While the Galileo spacecraft was looping around the Jovian system in the 1990s it detected something very strange about two of the larger moons.
Galileo was equipped with a magnetometer – an instrument for measuring magnetic fields, a bit like an extremely sensitive compass needle – and every time the spacecraft performed a flyby of Galilean moons Europa or Callisto it sensed the field lines of Jupiter’s powerful magnetic field draping around the moons.
The satellites seemed to possess a weak magnetic field that was interacting with that of Jupiter.
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These tiny, frozen moons can’t have been generating the magnetic field themselves by an active internal dynamo, as happens in Jupiter and Earth’s molten metal cores.
It was being created indirectly, as the moons moved through Jupiter’s own field.
In order for this induced magnetic field to arise, there must be a layer of something hidden beneath the frozen face of the moons that is electrically conductive.
By far the most likely option was salty water – Europa and Callisto both harbour subsurface oceans, and it is these that are interacting with Jupiter’s magnetic field.
Detecting oceans on the moons of the Solar System
This same technique could be used to remotely sense the presence of subsurface oceans on other moons too.
Corey Cochrane at the Jet Propulsion Laboratory and his colleagues argue that Uranus and Neptune also offer a great opportunity for using magnetic sounding to detect oceans within their moons.
Neptune has only one major moon, Triton, which is thought to be a captured Kuiper Belt Object that destroyed Neptune’s original system of satellites when it arrived.
There’s even a mission in the pipeline, called Trident, that would send a spacecraft to explore Triton.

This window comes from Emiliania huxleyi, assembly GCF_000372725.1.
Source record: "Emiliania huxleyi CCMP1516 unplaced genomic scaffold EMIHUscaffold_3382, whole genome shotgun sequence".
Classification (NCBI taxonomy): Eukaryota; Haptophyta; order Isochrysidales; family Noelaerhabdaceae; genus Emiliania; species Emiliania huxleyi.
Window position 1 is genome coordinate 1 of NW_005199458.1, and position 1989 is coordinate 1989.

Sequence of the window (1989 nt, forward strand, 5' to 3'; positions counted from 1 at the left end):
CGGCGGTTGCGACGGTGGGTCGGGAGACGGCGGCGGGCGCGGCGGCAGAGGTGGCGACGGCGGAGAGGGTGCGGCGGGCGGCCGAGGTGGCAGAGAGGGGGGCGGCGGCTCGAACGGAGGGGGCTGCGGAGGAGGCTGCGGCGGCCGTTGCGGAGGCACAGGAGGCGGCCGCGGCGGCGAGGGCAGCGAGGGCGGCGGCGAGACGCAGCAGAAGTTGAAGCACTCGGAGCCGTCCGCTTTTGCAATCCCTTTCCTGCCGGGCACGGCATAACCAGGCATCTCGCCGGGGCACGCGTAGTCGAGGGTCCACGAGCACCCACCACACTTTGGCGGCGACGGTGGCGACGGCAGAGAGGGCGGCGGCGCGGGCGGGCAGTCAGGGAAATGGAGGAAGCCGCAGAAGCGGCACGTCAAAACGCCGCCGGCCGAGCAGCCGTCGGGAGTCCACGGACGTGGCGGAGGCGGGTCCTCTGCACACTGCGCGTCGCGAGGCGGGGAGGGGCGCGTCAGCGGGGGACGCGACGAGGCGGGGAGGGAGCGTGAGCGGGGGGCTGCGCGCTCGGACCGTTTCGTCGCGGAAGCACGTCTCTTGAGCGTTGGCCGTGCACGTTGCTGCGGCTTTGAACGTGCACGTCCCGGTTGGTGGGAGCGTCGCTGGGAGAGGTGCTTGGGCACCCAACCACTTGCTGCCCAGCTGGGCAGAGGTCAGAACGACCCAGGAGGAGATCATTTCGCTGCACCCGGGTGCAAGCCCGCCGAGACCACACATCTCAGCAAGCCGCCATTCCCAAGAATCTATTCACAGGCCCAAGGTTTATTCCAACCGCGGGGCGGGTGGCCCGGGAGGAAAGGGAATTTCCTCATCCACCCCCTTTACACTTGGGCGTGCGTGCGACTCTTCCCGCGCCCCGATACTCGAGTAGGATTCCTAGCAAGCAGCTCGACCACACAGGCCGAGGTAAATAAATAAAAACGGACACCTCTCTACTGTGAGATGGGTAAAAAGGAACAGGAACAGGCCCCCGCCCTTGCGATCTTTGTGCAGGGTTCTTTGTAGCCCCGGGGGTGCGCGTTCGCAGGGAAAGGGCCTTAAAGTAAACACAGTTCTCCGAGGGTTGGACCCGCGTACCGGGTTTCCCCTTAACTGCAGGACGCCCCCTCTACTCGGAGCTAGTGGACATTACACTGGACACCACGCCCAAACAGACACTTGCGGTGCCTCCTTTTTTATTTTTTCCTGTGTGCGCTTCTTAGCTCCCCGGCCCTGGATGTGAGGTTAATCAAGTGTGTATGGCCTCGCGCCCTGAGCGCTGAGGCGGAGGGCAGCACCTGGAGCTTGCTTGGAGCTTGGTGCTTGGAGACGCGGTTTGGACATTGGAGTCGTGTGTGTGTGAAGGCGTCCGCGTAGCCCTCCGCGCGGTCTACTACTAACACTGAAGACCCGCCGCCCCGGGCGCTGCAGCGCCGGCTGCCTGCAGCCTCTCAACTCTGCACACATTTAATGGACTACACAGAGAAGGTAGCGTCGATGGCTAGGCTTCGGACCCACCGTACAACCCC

Uranus has a diverse family of moons (named after Shakespearean characters), including Puck, Miranda, Ariel, Umbriel and Oberon.
Voyager 2 visited both the Uranus and Neptune systems, but it didn’t pass close enough to any of the moons to detect the tell-tale signature of magnetic induction.
Photographs taken by the probe, however, show widespread evidence in the landscapes on both Miranda and Ariel of recent tectonic and cryovolcanic activity.
Perhaps these moons have subsurface liquid water oceans that persist even today.
And Cochrane says that available technology could readily detect such oceans with just a single flyby.
What’s more, Uranus’s quirky magnetic field would allow a probe to deduce a great deal about a subsurface ocean.
The ice giant’s magnetic field is not only pretty intense, but crucially is tilted significantly relative to the orbits of the major moons – by around 60° – and is also offset from the centre of the planet.
The planet’s satellites experience a magnetic field that is constantly varying. The induction effects of this within the moon’s interior mean that researchers could even start working out the depth, thickness and conductivity of different subsurface layers.
Lewis Dartnell was reading In Search of Subsurface Oceans within the Uranian Moons by CJ Cochrane et al. Read it online at arxiv.org.
This article originally appeared in the August 2021 issue of BBC Sky at Night Magazine.